Waffarian said...

Hmmmmm, I have only read about 4 books on that list and like Omodudu, I'd like to know who your nominee (Nigerian) would have been.

I always travel with Lufthansa and never through London and I regret to say that their treatment of Nigerians leaves much to be desired. I have no idea why there are always problems with the avaibility of seats (overbooked, or families not together or people who have requested certain seats not given the right ones, etc), it makes no sense to me! This ofcourse causes the usual expected commotion with mothers getting erratic, old people getting impatient, children screaming, which in turn leads to a "white person" making a comment, which then leads to accuasations of racism.........and so on....you get it! Sometimes, I think the airlines just provide certain conditions for aggression so they can all look at each other and say "you see, Nigerians". The thing is, put any group of people under such conditions and the same will happen, but they never do, do they?

uknaija said...

@jaja- Thank you. I hope I'll learn to apply the same easy hand to other subjects:-)
@omodudu-Adichie, Habila, Oyeyemi,Bandele,Atta, Abani to name a few are all capable of Booker prize winning writing. Ten Nigerian authors worth reading:
http://uknaija.blogspot.com/2005/10/contemporary-nigerian-writing-reading.html

To that I'd add Ada Udechukwu,EC Osondu, Afam Akeh, Uwem Akpan and a few others
@pinksatin- I had to hold myself very very well
@atutu- Thanks for the headsup. You are exceedingly well read..
@bitchy- No yardie has ore important stuff and rightly too. Let me know how you find On Chesil...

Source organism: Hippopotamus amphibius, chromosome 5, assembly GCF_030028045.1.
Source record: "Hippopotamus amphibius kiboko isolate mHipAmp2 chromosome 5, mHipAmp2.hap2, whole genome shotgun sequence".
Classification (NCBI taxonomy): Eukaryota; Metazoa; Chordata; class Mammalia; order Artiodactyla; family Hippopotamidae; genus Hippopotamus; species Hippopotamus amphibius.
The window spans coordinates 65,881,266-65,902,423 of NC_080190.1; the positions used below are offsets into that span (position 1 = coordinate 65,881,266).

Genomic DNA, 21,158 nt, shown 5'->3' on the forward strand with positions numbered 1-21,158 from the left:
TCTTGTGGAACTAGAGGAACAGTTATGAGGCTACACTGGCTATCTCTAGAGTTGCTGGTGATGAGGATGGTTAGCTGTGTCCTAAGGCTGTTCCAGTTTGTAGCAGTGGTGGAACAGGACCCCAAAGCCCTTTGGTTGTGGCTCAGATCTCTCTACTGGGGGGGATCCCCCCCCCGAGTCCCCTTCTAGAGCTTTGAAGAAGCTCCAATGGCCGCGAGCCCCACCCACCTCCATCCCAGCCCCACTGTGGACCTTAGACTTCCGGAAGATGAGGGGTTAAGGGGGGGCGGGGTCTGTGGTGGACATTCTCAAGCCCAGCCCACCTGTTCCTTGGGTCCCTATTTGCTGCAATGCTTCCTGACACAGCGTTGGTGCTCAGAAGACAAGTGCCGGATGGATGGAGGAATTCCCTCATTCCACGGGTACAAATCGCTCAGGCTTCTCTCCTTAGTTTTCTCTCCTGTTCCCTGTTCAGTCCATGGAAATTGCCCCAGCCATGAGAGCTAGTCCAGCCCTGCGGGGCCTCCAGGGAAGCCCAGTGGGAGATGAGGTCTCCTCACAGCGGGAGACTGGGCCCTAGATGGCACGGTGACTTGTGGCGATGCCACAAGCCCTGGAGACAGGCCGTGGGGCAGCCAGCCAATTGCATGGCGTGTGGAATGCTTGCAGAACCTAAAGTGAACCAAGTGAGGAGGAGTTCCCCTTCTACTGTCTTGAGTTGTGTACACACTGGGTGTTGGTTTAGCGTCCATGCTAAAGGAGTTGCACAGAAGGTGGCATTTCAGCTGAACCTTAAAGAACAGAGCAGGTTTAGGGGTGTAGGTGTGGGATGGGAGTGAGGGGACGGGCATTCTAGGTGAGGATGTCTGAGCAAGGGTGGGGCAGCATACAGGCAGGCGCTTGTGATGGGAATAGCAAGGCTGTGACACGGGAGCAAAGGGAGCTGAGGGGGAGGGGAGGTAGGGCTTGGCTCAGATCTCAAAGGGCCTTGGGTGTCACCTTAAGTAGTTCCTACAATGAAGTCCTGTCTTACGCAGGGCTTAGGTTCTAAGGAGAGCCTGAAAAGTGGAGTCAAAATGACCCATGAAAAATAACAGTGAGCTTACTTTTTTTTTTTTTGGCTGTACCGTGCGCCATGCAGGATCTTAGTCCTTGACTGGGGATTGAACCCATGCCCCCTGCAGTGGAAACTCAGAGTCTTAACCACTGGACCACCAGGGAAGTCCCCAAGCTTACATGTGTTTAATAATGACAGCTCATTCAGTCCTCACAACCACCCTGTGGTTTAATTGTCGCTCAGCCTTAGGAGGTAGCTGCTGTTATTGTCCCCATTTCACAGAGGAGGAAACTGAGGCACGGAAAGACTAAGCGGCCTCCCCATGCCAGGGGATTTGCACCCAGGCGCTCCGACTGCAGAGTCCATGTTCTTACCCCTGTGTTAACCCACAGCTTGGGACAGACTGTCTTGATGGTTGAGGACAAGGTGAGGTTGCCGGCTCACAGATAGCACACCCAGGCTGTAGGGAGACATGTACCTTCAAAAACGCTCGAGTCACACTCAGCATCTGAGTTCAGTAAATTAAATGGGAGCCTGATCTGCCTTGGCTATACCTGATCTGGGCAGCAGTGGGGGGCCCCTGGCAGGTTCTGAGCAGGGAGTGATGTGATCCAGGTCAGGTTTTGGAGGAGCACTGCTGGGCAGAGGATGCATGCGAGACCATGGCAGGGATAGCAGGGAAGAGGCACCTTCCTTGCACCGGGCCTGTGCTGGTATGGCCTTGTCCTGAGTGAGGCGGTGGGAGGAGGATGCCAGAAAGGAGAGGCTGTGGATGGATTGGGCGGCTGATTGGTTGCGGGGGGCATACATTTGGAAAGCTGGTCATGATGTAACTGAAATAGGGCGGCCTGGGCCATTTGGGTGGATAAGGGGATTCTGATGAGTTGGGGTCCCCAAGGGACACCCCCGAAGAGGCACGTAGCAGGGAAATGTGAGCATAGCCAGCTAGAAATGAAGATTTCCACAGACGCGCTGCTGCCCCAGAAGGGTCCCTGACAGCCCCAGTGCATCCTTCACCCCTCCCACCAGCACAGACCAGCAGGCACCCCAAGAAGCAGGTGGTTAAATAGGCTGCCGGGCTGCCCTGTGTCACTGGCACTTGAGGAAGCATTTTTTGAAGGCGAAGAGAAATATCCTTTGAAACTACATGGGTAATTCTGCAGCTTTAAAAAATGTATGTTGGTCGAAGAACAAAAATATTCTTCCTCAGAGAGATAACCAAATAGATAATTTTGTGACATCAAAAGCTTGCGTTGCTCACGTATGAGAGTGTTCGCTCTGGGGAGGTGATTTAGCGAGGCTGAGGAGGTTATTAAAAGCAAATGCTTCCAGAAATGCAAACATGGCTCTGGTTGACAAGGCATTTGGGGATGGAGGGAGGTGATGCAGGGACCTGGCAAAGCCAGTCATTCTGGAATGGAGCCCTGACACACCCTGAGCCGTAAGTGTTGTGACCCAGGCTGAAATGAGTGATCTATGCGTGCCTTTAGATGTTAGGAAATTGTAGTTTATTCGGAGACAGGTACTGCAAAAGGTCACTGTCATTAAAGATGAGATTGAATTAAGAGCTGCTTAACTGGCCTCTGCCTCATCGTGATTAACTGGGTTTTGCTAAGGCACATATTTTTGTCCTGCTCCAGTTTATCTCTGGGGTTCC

@ekoakete- They are all the same jo
@waffarian- interesting point, but you must admit both sides are to blame. Imagine my people turning up with 40 kilo suitcases when the limit is 32kilos and not wanting to pay a penny in extra luggage charges

catwalq said...

love ur blog jare
tell the oyinbo attendants to go kiss your beautiful BLACK derriere.

U said Tayo Aluko is an architect cum singer. Na wah o. I am an architect in training too... *sigh*. i can't explain what I need to.

Jaja said...

ah Uknaija.. I meant it well..
No one here has Talked of Virgn Atlantic. they r cool.. the ve got lovely airhostesses.. i am telling you

chika said...

on helon's piece: "These writers focus on Nigeria in theme and setting, and are very comfortable with the term “Nigerian writer”. "
I don't agree that you have to write about Nigeria to be comfortable with the term "Nigerian writer." Documenting our experiences as Nigerians in Europe or wherever does not make us any less comfy with being labelled Nigerians.

Kachifo (Muhtar bakare and team) are doing a great job. My debut novel De Feniks (The Phoenix) comes out in Naija in December

Emz said...

Speaking of the Booker long list, I recommend The Reluctant Fundamentalist by Moshin Hamid - an exquisite book. The prose is so accomplished and superior, I loved it and was very glad that it made it onto the short list. About Ian McEwan, I respect what he doeas but I'm not a massive fan of his, so won't be tripping over myself to buy On Chesil Beach. But I will be rushing to the cinema excitedly when Atonement comes out though. I think it'll be amazing to hee how it translates to film.